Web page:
Early this morning you made a negative comment about private health insurance. In line with your constant criticism of “toffs”, and “posh people” over many years you criticise wealthy people who use PHI and declare they are Coalition voters.

    IMHO this is quite incorrect. I mix almost exclusively with ardent Laborites. My large extended family, all working class stock, are predominantly ardent Laborites. We all have PHI. We all prioritise it as a higher level necessity than many spending needs or options. We hate the price rises over the last decade.

    I would be most surprised if the vast majority of Labor politicians did not have PHI.

    Cheers

  14. guytaur says:
    Wednesday, September 4, 2019 at 1:17 pm
    Buce

    “There is nothing stopping a Prime Minister Hanson or Palmer.”

    Except that they have to win a majority of seats in Parliament (as demonstrated by their failure to win any lower house seats last election) to become PM which is a much harder thing to do than just winning a one off vote which we currently have no idea how it would work.

  15. There is a lot to criticise the US for. It is a place of much contradiction however.

    Warren has landed her climate change proposal and I have some faith this sort of thing can be sold to the US voting public. Especially with someone who can sell it. It is audacious and I believe audacious is in keeping with US culture… a strange mix of conservative and heroic/ambitious/pioneering traits.

    Massachusetts Sen. Elizabeth Warren issued an aggressive climate change plan on Tuesday that echoed the Green New Deal, calling for spending $3 trillion under a 10-year plan to move the U.S. to 100 percent clean energy, spur economic development with a raft of new jobs and protect poor communities dependent on fossil fuels.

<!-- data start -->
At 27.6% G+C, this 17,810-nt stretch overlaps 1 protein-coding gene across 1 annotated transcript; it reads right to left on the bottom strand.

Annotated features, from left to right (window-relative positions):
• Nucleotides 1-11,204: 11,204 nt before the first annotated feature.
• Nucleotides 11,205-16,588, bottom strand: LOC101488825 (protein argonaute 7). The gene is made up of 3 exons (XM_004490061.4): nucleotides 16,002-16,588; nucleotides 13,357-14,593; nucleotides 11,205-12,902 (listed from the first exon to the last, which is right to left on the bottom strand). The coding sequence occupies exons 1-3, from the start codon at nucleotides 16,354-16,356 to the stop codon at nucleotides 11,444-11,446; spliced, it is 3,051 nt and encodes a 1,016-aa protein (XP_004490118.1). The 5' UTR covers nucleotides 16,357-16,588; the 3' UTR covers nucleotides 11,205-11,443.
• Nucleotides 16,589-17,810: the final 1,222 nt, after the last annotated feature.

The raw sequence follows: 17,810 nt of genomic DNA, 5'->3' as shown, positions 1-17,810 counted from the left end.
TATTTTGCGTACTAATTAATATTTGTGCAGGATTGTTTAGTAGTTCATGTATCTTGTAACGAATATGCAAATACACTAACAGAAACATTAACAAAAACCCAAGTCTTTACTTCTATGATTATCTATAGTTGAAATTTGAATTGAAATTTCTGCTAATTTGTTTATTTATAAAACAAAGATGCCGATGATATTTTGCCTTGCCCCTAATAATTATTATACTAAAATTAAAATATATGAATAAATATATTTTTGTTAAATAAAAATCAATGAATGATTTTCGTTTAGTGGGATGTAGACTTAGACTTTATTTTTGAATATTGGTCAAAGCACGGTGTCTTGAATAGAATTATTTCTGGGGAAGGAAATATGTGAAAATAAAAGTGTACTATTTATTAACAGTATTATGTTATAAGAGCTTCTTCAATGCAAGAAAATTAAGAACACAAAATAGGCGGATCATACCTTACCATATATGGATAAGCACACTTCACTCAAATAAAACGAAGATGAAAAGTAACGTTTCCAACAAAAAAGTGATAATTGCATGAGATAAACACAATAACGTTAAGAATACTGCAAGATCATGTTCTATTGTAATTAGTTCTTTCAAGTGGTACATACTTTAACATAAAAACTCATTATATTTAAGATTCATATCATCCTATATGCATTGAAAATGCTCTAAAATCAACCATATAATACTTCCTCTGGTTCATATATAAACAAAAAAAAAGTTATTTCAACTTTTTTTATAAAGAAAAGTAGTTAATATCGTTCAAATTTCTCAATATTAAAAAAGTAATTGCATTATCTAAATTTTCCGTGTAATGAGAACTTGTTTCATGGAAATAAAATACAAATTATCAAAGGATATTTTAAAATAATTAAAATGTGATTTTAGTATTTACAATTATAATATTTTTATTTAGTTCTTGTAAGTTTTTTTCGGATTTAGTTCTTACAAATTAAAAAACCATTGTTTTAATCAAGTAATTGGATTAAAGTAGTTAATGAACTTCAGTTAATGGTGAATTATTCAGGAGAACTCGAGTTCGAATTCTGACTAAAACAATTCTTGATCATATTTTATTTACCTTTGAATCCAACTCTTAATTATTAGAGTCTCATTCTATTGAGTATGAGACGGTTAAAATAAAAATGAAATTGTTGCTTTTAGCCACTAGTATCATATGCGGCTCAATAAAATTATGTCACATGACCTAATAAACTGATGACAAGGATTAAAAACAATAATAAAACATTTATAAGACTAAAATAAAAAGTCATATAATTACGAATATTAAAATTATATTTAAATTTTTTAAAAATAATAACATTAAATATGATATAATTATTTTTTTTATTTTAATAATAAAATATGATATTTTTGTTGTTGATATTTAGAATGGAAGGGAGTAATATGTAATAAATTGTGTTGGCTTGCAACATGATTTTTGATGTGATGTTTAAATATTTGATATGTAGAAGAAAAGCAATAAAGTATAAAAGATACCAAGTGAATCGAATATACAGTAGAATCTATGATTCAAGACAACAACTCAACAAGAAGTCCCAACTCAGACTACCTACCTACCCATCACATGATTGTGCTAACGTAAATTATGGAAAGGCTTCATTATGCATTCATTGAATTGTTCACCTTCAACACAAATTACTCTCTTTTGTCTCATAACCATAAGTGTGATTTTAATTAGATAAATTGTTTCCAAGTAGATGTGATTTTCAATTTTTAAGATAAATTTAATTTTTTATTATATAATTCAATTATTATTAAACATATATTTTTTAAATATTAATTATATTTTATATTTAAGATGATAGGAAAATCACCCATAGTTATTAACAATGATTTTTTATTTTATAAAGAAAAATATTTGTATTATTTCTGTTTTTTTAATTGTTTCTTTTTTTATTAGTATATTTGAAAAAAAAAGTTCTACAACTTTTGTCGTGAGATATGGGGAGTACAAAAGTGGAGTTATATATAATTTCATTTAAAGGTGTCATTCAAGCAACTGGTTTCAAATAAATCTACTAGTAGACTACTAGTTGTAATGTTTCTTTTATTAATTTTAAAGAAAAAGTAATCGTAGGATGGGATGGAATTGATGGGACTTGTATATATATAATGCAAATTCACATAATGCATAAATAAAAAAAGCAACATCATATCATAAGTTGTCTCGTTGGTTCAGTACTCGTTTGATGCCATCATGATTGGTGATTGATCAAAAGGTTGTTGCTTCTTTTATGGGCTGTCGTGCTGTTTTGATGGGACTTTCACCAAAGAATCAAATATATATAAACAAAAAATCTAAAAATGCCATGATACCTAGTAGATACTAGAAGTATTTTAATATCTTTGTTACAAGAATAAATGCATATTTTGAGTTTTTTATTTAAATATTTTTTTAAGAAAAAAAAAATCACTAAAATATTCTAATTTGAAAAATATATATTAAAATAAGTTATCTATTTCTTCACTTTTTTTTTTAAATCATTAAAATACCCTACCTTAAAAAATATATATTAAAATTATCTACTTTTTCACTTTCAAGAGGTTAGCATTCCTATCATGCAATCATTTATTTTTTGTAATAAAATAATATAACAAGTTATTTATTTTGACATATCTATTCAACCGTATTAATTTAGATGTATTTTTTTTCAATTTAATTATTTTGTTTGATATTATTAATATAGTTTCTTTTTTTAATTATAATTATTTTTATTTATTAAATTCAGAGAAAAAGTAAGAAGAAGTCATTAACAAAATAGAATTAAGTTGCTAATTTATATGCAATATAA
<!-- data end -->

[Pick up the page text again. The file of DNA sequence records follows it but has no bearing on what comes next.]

That is a nice rounded sentence people can digest.

    Even Klobucher has a plan for zero energy emissions by 2050. Not as ambitious as Warren, but a heck more ambitious than the nongs, ninnies, nincumpoops, numpties and numbnuts running our show.

    https://www.politico.com/story/2019/09/03/elizabeth-warren-climate-change-policy-1700629

  16. guytaur says:
    Wednesday, September 4, 2019 at 1:17 pm
    Buce

    “At least with codified laws instead of conventions we would limit the ability of any person to undo the fabric of what is our democracy”

    What fabric of our highly successful democracy is being undone? It is one of the most successful in the world.

  17. Frydenberg spinning. ‘Continuing growth is a repudiation of Labor critics.’

    When we go into recession they won’t know whether to blame global headwinds or Labor

  18. Trump has now been around for nearly 4 years as president, saying and doing outrageous things, and causing global harm. And still his pee weak Repub colleagues can’t find the guts to boot him.

    The UK Tories must be congratulated for their current efforts to boot Johnson. And it is only a few weeks since he took over. Well done UK Tories. Some of you are sane, sensible and ethical, and can recognise dickheads who are not worthy of high office.

    Congrats also to Macron. His $150 billion (or was it $15 billion?) USD to Iran if they honour the nuclear agreement Trump backed out of is a great statement to the world that Trump is an idiot and Macron opposes him.

  19. A head of state should be directly elected, because the people don’t trust politicians who are… um… elected.

    This commonly expressed sentiment always reinforces my belief that the fundamental problem with democracy is that voters are idiots.

  20. Bucephalus:

    [‘What fabric of our highly successful democracy is being undone? It is one of the most successful in the world.’]

    The raids on Aunty, Annika Smethurst would be a starting point.

  21. Danama Papers says:
    Wednesday, September 4, 2019 at 1:37 pm

    No extra levy for education yet lots of the ALP use evil Private Schools too.

    And the cost of the Medicare Levy is about the same as the PHI so the ALP members could just absorb as their ideological duty.

  22. Boerwar says:
    Wednesday, September 4, 2019 at 1:40 pm

    It’s not like the ALP is talking up the economy and do you expect us to be immune from global economic reality?

  23. Boerwar says:
    Wednesday, September 4, 2019 at 1:40 pm

    Macron is being played by the Iranians who have already and continue to breach the agreement.

    The only people who will now stop the Iranians developing nuclear weapons are the Israelis.

  24. Bu reckons our democracy is one of the best in the world.

    Here are some of the things that are wrong with it: